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Machine Learning : Article

AJAX is Not A "Search Engine Killer" Any More

"Industrious webmasters develop two versions of their websites - one for users and one for search engines"

In "i-Technology Viewpoint" Ashok Sundani wrote that "... the search engine will never run your AJAX. To the search engine, huge areas of your website content are now hidden, never to be spidered, indexed, or found. This really limits the usefulness of AJAX in many applications." Well, that "fact" is, in fact, contends Andrey Sivtsov in this rebuttal, not a fact.

We want both AJAX and search engines to stay alive and happy. BoonEx offers advice on how to do what was considered to be the impossible.

AJAX is a great technology, and most of its so-called "drawbacks" can be worked around. AJAX is extremely popular in web development now, but we hear tons of whining about how search-engine-UNfriendly and unusable (back button/permalinks problem) it is. C'mon, just think a bit - be creative and believe in "can do".

In our new product - Orca Interactive Forum Script, and in our upcoming products - Directory, Wiki and Blog we decided to use AJAX extensively but solve its problems altogether.

Orca is already a success. It is a 100% AJAX forum software, which already has an operational BACK button, permalinks, search-engine friendly structure and bookmarkable pages. Want more? Look for version 1.1 in a couple of weeks with many cool new features, including unique page title tags and Human-Friendly-URLs (modifiable to clone, say phpBB or vBulletin or any other way of URLs structuring). In a few months we plan to make Orca even more friendly and usable than any other conventional forum script.

Orca is an open-source, GPL-licensed, free product. We decided to release it into open waters to make it really popular and widespread. You can see it in action, use it, or participate in development. Orca - Interactive Forum Script.

Now, to save precious search engines from the wildly popular AJAX expansion we're sharing this information to help webmasters develop SE-friendly AJAX apps.

Industrious webmasters develop two versions of their websites - for users and for search engines. We combined both into one. Literally. We use XSL transformation for generating site contents. XSL transformation can be done on the client side (in browser) and/or on the server side (in php). This effectively removes the need to write different code for AJAX and for search engines. The same code provides different functionality for search engines and for users.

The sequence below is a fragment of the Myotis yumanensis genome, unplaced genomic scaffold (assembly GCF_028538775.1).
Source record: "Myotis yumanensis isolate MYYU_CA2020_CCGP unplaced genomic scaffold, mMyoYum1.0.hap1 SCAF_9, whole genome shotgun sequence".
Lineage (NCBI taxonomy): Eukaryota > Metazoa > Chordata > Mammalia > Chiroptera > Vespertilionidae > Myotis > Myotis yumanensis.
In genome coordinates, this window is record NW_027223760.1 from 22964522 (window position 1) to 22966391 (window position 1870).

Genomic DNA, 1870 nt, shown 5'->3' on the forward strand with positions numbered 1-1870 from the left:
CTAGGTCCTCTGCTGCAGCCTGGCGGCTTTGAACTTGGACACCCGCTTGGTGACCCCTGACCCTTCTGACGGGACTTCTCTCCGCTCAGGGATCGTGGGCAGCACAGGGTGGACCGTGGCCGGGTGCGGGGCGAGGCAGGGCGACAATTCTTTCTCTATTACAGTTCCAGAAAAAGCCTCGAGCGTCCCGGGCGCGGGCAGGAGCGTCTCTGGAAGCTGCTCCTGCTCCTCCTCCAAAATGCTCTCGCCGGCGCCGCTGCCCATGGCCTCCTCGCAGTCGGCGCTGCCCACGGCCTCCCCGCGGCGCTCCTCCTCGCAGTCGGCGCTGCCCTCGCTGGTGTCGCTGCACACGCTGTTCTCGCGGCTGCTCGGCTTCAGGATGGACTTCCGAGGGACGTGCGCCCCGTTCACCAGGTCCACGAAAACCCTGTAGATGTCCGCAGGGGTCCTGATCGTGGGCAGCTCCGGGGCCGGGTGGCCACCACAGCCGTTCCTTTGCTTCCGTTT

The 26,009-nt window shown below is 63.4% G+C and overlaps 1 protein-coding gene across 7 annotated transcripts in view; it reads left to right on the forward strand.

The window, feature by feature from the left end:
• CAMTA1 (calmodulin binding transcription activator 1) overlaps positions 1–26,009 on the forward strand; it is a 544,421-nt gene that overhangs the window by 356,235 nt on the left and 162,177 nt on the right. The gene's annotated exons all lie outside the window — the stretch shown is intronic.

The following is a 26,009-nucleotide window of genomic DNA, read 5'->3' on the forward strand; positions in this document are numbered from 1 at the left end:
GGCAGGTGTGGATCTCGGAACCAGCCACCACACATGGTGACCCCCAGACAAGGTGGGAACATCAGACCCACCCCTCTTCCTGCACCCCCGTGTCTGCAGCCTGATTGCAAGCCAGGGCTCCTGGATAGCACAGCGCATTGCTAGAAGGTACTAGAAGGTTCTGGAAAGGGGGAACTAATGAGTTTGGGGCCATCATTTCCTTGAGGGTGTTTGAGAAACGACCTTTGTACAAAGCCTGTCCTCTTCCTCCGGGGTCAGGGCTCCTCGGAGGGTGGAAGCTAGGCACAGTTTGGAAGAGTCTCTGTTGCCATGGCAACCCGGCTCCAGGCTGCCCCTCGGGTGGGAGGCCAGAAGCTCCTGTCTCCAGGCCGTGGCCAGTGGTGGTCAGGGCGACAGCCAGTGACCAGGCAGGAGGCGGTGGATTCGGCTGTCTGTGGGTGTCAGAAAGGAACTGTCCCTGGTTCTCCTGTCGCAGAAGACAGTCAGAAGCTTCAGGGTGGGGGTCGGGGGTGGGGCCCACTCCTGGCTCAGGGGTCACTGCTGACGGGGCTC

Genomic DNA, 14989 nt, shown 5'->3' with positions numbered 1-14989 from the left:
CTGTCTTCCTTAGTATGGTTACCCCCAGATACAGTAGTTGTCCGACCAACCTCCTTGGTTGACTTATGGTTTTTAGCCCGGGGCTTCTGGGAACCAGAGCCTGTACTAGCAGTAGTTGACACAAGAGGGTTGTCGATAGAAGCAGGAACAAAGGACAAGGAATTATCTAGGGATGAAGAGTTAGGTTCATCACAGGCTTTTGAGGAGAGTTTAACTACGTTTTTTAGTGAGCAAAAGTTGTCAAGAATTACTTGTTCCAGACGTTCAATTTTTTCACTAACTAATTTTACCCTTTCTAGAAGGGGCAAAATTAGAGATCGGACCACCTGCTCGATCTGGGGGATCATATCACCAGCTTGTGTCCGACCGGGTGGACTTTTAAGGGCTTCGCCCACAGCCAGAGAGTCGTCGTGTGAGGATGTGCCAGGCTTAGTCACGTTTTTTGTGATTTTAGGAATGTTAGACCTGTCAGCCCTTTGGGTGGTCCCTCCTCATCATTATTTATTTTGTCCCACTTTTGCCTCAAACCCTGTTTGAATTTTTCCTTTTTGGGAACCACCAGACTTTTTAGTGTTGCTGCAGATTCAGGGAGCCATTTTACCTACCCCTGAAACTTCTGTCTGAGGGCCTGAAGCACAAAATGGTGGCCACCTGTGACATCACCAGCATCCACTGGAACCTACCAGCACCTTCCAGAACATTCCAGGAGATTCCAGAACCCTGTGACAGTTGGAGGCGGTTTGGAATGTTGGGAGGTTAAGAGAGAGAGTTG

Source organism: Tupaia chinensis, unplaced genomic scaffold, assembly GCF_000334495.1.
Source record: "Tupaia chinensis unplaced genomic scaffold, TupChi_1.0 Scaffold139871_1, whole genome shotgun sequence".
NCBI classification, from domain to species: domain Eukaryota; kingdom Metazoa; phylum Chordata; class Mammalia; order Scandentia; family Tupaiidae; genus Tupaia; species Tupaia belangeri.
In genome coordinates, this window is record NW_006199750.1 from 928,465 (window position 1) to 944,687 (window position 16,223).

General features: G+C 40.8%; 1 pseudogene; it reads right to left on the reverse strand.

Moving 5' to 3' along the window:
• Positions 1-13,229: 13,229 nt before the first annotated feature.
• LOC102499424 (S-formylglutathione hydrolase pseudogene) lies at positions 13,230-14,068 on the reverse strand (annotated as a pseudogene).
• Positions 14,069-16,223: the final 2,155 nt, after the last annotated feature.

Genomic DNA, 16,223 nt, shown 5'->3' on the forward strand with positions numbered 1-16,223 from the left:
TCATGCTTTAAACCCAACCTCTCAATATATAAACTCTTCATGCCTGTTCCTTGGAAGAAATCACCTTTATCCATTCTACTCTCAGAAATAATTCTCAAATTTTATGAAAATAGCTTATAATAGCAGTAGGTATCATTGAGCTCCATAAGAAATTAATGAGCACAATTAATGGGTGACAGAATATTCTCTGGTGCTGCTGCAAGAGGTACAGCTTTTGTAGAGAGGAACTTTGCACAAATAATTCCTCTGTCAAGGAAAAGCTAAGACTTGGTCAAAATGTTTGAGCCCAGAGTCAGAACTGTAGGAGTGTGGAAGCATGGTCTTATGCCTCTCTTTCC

For example, if you look at the Orca forum url:

< a onclick="return f.selectForum(5, 0);" href="index.php?action=goto&forum_id=5&start=0" >Orca Installation< /a >
When a user clicks this URL the browser executes onclick event and if return f.selectForum(5, 0) statement returns false the browser will execute onclick code and doesn't follow the link in href attribute. In this case we execute xsl transformation on the client side (good for server performance because xsl transformation is performed on the client machine).

When a search engine "clicks" this URL it sees only the href part of the url and opens a page with a regular URL with the same page content. In this case xsl transformation performs on the server side and this URL outputs a regular html page.

What about that old AJAX enemy - Back button? Simple.

The back button in Orca is based on # symbol after the URL. JavaScript can read and change the value in the URL after the # symbol without a page reload, but a browser stores this URL (with another text after # symbol) in browser history.

The sequence (as in Orca):

  1. User opens a forum via AJAX
  2. JavaScript reloads the target area on the page and stores information about this action in the URL (example: #action=goto&forum_id=5)
  3. Browser stores this URL in history
  4. The user clicks the Back Button
  5. JavaScript sees that the # part of the URL has changed, takes the new text after the # symbol, parses it and calls JavaScript to reload the target area on the page (example: #action=goto&forum_id=3 would open topics in forum with id=3)

PS: Mozilla and IE handle these URLs (with changed text after the # symbol) differently. So JavaScript code for them is different, but the algorithm is the same.

Note that xsl transformation is very strict - you have to write xsl templates very carefully, but at the end of the day you will have perfectly valid HTML code.

Ok, this is a start. We plan to improve these techniques and will use them in Orca and other BoonEx products.

More Stories By Andrey Sivtsov

Andrey Sivtsov is General Director of BoonEx Community Software Experts Company (http://boonex.com). The company is devoted to developing cutting-edge web applications for online communities, using the latest technologies. "We make them advanced, search-engine-friendly and user-friendly," he notes.

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